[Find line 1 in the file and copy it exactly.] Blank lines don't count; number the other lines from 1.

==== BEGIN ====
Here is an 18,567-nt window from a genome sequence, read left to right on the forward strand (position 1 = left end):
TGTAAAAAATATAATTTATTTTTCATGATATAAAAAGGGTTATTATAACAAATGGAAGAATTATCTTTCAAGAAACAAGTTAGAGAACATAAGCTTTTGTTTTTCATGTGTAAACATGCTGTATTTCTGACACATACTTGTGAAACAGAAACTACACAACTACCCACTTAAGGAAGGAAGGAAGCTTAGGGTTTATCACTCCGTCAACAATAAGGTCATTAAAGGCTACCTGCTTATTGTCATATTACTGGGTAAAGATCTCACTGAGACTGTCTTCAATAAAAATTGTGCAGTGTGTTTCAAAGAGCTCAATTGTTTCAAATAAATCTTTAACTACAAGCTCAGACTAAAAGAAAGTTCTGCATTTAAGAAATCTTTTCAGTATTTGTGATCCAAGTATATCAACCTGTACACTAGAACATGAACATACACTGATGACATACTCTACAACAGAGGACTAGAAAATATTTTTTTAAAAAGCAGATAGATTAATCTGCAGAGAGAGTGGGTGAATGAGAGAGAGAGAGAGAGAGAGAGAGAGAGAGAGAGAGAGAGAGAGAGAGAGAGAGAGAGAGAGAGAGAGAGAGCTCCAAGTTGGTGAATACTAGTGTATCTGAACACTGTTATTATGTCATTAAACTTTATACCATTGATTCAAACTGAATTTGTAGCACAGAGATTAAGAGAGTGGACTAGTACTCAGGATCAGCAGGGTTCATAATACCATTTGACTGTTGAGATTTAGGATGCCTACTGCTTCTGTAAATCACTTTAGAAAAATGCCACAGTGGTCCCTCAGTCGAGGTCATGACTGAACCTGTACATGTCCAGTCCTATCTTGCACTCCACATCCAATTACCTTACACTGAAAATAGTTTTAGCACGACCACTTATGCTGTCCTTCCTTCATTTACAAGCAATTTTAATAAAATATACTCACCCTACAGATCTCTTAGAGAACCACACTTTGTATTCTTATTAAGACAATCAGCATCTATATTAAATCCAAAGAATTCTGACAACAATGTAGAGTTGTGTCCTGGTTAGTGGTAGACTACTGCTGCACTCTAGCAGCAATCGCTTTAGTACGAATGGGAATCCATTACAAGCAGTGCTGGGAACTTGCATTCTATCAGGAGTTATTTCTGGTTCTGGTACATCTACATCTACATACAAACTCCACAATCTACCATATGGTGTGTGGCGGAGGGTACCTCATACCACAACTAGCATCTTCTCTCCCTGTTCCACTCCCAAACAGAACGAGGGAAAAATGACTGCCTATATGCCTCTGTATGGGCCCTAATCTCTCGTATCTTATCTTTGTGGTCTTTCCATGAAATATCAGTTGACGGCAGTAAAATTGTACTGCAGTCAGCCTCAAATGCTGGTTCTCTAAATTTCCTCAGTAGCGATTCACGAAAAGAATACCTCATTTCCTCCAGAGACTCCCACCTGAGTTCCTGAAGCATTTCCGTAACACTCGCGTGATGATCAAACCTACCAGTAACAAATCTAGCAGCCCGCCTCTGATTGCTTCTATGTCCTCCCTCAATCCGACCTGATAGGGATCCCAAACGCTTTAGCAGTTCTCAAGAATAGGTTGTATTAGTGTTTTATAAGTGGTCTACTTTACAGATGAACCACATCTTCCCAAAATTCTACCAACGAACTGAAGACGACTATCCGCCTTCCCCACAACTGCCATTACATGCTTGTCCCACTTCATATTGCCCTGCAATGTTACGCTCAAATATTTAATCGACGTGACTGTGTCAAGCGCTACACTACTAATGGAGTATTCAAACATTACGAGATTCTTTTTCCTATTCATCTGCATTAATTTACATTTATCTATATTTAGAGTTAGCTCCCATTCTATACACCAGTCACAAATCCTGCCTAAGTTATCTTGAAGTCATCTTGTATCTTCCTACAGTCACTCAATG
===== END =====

Here is an 18,567-nt window from a genome sequence, read left to right on the forward strand (position 1 = left end):